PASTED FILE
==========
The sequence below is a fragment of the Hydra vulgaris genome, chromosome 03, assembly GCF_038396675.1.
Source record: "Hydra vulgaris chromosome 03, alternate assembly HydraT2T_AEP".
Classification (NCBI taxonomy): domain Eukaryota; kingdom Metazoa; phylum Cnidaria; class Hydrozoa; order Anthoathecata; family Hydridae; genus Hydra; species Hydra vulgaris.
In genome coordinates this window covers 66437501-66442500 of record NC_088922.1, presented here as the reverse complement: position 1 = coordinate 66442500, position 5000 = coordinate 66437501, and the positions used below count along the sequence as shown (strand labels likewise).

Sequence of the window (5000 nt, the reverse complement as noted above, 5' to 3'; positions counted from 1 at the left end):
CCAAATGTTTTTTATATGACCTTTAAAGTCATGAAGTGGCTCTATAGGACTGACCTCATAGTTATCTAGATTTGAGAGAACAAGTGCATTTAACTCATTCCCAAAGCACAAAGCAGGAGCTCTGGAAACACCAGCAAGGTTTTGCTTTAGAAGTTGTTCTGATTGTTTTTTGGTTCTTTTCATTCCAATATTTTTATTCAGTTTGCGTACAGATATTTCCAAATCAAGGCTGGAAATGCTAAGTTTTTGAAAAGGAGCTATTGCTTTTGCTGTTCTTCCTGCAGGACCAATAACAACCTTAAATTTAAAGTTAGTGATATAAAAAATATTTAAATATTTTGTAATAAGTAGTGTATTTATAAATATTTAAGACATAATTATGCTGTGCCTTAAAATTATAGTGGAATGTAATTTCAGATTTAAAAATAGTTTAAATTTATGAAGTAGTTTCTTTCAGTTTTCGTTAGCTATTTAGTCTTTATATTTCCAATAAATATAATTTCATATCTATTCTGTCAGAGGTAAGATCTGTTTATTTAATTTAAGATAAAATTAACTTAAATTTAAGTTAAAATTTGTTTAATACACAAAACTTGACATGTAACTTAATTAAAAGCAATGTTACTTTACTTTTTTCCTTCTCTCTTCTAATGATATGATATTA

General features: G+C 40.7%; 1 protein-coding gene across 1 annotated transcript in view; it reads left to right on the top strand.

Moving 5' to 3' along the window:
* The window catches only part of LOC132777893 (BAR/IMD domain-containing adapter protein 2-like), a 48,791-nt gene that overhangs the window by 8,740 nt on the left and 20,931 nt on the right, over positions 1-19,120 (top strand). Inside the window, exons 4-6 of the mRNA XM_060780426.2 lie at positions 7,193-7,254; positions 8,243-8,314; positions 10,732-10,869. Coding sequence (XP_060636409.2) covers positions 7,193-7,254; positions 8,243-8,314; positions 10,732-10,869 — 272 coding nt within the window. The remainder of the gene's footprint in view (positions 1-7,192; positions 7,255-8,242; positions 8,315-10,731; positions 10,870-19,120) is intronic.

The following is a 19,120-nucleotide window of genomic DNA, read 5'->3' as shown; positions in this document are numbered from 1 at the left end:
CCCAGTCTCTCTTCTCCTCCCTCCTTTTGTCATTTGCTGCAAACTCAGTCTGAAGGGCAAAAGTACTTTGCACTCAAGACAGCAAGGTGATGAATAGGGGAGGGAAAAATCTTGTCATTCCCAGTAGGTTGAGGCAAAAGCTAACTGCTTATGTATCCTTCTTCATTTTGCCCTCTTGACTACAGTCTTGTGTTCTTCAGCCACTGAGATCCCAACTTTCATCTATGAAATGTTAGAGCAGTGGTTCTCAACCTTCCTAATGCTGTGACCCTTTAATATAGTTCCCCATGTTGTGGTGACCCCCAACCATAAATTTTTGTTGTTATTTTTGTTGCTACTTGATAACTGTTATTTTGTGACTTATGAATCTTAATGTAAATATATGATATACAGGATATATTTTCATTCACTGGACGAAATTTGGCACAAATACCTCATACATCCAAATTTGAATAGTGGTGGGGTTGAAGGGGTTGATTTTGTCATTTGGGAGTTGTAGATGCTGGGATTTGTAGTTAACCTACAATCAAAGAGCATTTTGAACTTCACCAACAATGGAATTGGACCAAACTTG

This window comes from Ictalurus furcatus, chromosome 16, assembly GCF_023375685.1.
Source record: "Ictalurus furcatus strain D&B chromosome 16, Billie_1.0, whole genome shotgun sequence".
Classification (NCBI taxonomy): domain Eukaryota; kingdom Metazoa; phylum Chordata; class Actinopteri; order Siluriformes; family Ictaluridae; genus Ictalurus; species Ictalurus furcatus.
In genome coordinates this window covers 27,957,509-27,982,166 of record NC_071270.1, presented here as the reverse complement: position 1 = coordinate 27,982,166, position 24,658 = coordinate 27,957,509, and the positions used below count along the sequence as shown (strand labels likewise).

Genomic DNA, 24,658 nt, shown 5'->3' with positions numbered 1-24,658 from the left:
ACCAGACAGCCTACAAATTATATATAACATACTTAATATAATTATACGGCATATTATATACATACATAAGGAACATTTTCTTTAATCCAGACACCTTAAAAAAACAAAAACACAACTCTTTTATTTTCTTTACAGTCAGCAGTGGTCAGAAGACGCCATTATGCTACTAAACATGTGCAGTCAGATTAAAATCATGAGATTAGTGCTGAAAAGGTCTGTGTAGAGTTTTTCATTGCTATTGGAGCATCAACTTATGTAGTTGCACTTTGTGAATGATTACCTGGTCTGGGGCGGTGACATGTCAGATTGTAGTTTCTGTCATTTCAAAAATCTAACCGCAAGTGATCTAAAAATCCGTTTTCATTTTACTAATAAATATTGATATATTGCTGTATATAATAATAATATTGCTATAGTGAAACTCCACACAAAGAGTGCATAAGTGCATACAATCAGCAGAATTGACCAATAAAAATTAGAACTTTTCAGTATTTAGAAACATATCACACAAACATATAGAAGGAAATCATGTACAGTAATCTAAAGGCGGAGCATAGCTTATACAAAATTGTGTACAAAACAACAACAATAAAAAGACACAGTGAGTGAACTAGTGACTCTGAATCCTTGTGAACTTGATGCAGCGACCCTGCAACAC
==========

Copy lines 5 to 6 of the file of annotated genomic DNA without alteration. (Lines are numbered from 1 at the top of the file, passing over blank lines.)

Sequence of the window (5000 nt, the reverse complement as noted above, 5' to 3'; positions counted from 1 at the left end):
CCAAATGTTTTTTATATGACCTTTAAAGTCATGAAGTGGCTCTATAGGACTGACCTCATAGTTATCTAGATTTGAGAGAACAAGTGCATTTAACTCATTCCCAAAGCACAAAGCAGGAGCTCTGGAAACACCAGCAAGGTTTTGCTTTAGAAGTTGTTCTGATTGTTTTTTGGTTCTTTTCATTCCAATATTTTTATTCAGTTTGCGTACAGATATTTCCAAATCAAGGCTGGAAATGCTAAGTTTTTGAAAAGGAGCTATTGCTTTTGCTGTTCTTCCTGCAGGACCAATAACAACCTTAAATTTAAAGTTAGTGATATAAAAAATATTTAAATATTTTGTAATAAGTAGTGTATTTATAAATATTTAAGACATAATTATGCTGTGCCTTAAAATTATAGTGGAATGTAATTTCAGATTTAAAAATAGTTTAAATTTATGAAGTAGTTTCTTTCAGTTTTCGTTAGCTATTTAGTCTTTATATTTCCAATAAATATAATTTCATATCTATTCTGTCAGAGGTAAGATCTGTTTATTTAATTTAAGATAAAATTAACTTAAATTTAAGTTAAAATTTGTTTAATACACAAAACTTGACATGTAACTTAATTAAAAGCAATGTTACTTTACTTTTTTCCTTCTCTCTTCTAATGATATGATATTA